Watchmaker or Beekeeper: Does it Really Make Difference?

Low morale, low profits, lack of staff engagement, high turnover, rampant gossip – all can be attributed to a company being led by either a Watchmaker or a Beekeeper – care to guess which one is the culprit?

If you guessed Watchmaker, you’re right. Why?

A Watchmaker, as referred to in James Fischer’s book, Navigating the Growth Curve, is a person who wants predictable things, something they can control. They want to run their business like a precision machine. They believe that to be effective, a machine must be controlled by its operators. This is the overarching purpose of management – to control the enterprise. They further believe that the machine exists for a purpose conceived of by its builders. Its purpose is to make as much money as possible for its owners.

Nothing is wrong with making money, but to create an intentional enterprise that provides sustainable profits over a long time, our research suggests that the better approach lies in becoming more of a Beekeeper.

Beekeepers have one foot in the future. They have a natural facility to work with the dangerous sisters of growth: complexity and chaos. Beekeepers are more likely to let the team’s intelligence or ‘hive’ to be the operator instead of themselves. They understand that their business is a living intelligent thing, and if allowed, it will come up with far more ideas and solutions than they ever could. The Beekeeper’s business will continually self organize around and through its problems and challenges.

In Navigating the Growth Curve, Horace’s recommendation is for Peter to become more like a Beekeeper to capitalize upon his staff’s intelligence. Trying to control them, as he did in the beginning, caused anger, hostility, and disengagement leading to a downward spiral that he could reverse by merely asking for their input.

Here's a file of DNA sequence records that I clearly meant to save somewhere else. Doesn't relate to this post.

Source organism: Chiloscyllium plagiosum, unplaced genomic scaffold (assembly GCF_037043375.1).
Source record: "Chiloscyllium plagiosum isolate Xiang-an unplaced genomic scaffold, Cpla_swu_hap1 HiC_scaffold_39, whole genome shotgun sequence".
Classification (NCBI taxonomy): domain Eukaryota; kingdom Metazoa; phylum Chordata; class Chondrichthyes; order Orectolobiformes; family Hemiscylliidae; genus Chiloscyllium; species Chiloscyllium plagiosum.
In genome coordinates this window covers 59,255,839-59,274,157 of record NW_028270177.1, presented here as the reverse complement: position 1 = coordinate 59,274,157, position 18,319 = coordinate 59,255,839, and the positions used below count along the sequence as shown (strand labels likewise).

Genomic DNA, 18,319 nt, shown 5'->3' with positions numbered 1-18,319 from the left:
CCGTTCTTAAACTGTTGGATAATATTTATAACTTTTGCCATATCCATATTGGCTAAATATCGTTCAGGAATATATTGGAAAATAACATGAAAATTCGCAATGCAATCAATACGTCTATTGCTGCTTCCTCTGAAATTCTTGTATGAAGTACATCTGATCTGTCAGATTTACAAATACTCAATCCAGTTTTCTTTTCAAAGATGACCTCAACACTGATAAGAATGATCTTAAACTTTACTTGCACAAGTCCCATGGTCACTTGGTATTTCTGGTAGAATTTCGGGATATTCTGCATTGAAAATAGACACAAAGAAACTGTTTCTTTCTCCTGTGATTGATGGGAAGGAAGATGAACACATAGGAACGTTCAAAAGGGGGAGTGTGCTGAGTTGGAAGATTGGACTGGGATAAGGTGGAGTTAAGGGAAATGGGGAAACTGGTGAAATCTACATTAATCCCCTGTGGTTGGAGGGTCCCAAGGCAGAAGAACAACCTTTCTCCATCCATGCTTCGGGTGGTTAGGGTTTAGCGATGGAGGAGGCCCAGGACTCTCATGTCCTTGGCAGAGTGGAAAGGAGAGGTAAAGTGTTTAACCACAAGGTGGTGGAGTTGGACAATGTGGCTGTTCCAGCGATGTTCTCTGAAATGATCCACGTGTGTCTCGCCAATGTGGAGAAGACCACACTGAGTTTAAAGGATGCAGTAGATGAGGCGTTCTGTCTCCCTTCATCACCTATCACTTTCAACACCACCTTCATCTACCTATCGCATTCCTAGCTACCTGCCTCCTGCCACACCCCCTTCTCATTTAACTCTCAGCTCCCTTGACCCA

This is a lesson that each of us, as leaders, can’t seem to learn often enough. It seems we run into more Watchmakers than Beekeepers. Why? We observe that leaders tend to assume that they should know all the answers and that to ask for input may put them in a negative light in their employees’ eyes.

So, ego wins over intellect.

We would suggest that there is a Beekeeper in all of us but that in our day-to-day struggles to ‘do the right thing,’ be ‘responsible’ and ‘act like a leader,’ the Watchmaker takes over more often than any of us would like.

The 7 Stages of Growth concepts and programs offered by Workplaces are designed to help leaders predict how complexity will affect them, focus their efforts and resources on the right things at the right time and adapt to the company’s needs in its particular stage of growth.

So, how do you become a Beekeeper if you think you are more of a Watchmaker and you genuinely want to change?

We suggest there is a process and a mindset that has to change.

Embracing Complexity

The 7 Stages of Growth Model that Workplaces utilize carries this concept to another level in determining that the addition of human beings challenges a leader’s ability to manage the complexity of their business. Therefore, recognizing the impact your company’s human intelligence can have on your company’s success is paramount.

The Four-Step Process to becoming a Beekeeper:

  1. Recognize the intelligence of the company by asking its opinion

As scary as this can be, once you have it behind you, you will be amazed at the results and the amount of ‘anxiety’ it can take off your plate. Most leaders we work with hesitate at asking the opinion of their staff. It’s normal. Many thoughts enter your head as you think about getting the opinion of every single employee: